Battle fatigue – it is a real thing for every soldier, and I believe it is a real thing for every Christian called by God to be a soldier. I do not want to say the battles any of us as Christians face are on the same level of a soldier in a war; nothing can compare to the battle fatigue in actual combat and trauma losing fellow soldiers.
Yet, at the same time, I do know that emotionally, there can be battle scars and trauma as we engage the battle as a soldier of Christ. This is where these truths came to help me and encourage me as I faced my own season of battle fatigue. God used 1 Samuel 30 to speak to my soul as I saw David, the great warrior, weary and tired.
He faced not only the kidnapping of his family and the revolt of his men but also the internal battle that nobody could see but God. It is just a few verses, but it speaks volumes of how David and His men felt on that day when it says they wept until they could not weep anymore. It says David was greatly distressed. He was weary and so were his men.
I saw myself in those verses for the first time. I saw other men and women of God, warriors for Jesus who had been wounded on the journey, things falling apart around them, wondering what would come next. David, as a leader, faced the fact that his own men were ready to kill him. In the words of another preacher – “that will bless you!”
When David was weary and seemed ready to quit, he found strength in the Lord. He began to seek God’s path, God’s power, and God’s plan. But there is one more truth that is also very important. It is simply this – there is rest for the weary.
Verses 9 and 10 say “David and the 600 men with him went as far as the Wadi Besor, where 200 men who were to remain behind would stop. They stopped because they were too exhausted to cross the Wadi Besor. David and 400 of the men continued in pursuit.” In other words, these men had nothing left in the tank and they stayed and rested at the Brook Besor. God used these verses to help remind me that it is not only ok to rest, but it needs to be part of the rhythm of our life!
These men could not go another step. They were spent. It was too much for them, so they stayed with the supplies while the others went on to battle. Later, some of the men would want to take away from what these 200 men had done, but David would have none of it. They needed rest and David knew that if they had continued, they would have not been able to fight to the fullest of their capacity.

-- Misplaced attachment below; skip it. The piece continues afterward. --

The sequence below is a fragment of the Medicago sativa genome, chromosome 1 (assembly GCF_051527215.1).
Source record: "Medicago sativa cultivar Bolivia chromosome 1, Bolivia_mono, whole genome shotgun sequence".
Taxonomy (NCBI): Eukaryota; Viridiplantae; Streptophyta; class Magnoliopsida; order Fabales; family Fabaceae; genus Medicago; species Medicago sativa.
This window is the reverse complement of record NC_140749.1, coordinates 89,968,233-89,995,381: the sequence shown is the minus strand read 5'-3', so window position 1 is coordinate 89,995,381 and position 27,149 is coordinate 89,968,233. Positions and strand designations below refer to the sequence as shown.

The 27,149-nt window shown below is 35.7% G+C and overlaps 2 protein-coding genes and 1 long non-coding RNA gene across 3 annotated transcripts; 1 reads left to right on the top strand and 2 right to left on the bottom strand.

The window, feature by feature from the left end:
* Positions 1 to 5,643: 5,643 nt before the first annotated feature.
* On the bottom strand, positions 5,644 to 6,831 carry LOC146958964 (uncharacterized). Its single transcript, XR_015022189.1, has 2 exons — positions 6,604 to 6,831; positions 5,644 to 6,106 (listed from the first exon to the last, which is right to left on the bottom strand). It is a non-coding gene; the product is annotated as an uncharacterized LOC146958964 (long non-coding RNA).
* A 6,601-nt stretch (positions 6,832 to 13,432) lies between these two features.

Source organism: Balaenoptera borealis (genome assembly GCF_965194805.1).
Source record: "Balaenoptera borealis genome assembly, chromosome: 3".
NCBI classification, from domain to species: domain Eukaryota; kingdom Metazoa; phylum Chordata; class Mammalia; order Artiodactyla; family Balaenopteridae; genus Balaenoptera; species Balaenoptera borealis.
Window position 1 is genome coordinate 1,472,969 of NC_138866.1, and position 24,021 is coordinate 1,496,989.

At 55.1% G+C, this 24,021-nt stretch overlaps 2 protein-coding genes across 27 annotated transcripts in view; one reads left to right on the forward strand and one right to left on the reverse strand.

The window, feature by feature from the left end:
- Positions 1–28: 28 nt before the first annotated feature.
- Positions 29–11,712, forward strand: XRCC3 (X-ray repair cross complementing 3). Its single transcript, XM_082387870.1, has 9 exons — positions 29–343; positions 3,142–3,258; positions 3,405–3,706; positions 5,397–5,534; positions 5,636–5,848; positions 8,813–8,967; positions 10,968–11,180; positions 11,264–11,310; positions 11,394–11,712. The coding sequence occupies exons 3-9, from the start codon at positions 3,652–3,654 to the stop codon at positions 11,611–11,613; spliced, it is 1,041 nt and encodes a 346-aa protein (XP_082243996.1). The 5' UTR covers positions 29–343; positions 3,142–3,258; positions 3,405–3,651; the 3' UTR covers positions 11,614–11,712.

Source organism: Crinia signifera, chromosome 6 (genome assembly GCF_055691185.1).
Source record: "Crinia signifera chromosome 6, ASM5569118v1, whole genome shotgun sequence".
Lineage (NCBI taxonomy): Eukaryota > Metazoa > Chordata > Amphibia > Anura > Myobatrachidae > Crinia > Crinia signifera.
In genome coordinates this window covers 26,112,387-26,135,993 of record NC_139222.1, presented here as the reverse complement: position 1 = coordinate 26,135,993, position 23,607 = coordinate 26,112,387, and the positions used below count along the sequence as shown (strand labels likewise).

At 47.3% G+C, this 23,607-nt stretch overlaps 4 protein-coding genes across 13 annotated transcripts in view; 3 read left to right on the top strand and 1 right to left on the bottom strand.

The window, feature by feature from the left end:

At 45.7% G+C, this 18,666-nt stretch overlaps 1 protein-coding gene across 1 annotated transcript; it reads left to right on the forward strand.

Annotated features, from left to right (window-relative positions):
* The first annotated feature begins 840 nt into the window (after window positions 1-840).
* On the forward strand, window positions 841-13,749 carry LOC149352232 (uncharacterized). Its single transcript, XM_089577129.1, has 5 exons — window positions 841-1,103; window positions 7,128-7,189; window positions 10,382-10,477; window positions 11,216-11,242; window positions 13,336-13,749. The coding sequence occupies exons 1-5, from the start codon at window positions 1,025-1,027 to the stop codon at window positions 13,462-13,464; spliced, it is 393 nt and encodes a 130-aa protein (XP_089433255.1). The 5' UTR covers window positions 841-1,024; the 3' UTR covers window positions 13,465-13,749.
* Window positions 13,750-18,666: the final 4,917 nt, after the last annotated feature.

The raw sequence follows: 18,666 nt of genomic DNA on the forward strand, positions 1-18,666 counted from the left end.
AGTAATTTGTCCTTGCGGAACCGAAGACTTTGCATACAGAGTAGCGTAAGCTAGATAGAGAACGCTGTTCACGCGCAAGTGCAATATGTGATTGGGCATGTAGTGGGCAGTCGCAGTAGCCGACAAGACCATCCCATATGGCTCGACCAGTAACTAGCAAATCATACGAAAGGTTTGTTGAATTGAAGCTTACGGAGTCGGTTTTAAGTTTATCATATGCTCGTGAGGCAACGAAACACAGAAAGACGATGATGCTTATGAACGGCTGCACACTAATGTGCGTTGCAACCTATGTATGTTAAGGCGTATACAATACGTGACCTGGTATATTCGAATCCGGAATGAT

Rest. Let that word just sit there for a moment. Rest. Say it out loud with me – rest.
It is simple four-letter word, but one that most of us have a hard time understanding or even applying in our own life. Rest is not the same as being lazy or giving up. Rest is what we must do at times to allow our body, soul, and spirit to catch a breath.
Again, this is not about quitting or giving up, but it is allowing ourselves times in our days, weeks, months, and years to pause and allow God to renew our strength for the battle. We must do this because if we don’t, we will become weary in well doing!
So, what does it mean to be weary? The word itself means to lose one’s motivation to accomplish some valid goal – “to become discouraged, to lose heart, to give up.” Warren Wiersbe said, “How easy it is for us to work for the Lord but permit the spiritual motivation to die. Like the priests of Israel that Malachi (Mal. 1:13) addressed, we serve the Lord but complain, “Behold, what a weariness is it.”
The same thing happens to actual soldiers. Part of battle fatigue is being emotionally, physically, and spiritually spent – having nothing left in the tank. And just like David, the smart leaders would know when the men needed to pause and be renewed.
We can learn a few thing from David’s men about rest:
Be courageous enough to admit that you are exhausted.
Resting does not mean you are weak. It takes strength to admit when you are ready to quit. It is only until you admit how weak you are that you can find Christ’s strength sufficient for your every need (2 Corinthians 12).
They took time to rest but not run away.
As Christians, when battle fatigue hits and we become weary, so many just cut loose, quit, give up, cut ties, and essentially say we’re done. Many quit church, quit worshipping, quit serving.
These then become casualties. Yes, we need rest, we need recovery, but we must stay by the stuff just like these men. For these men, they could not go and fight, but they did what they could.
Not everybody is tired at the same time.
Those who are stronger, encourage those who are weak. Fight for the ones who can’t right now. Then when we need a rest, they’ll step up. Don’t grow bitter but come alongside them and encourage and fight when they can’t.
This is only a season.
They did not stay weary; they did not stay tired. There was a season of rest and then right after this chapter, there came a new season of renewed passion for making David king.
Whatever season you are in, trust the Lord. If you are in need of rest, find it, seek Him, let Him renew you then prepare for the fresh season He has for you!
Jesus understood there were times He was teaching all day, working miracles, worshiping, and being among the people. He also knew there were times when He would go off alone, be by Himself, and allow God the Father to renew Him and prepare Him for the next season of ministry. May we follow the example of our General.
Take hope Christian soldier, if you are experiencing battle fatigue, there is rest for the weary, right at the feet of Jesus! (Mark 6:31)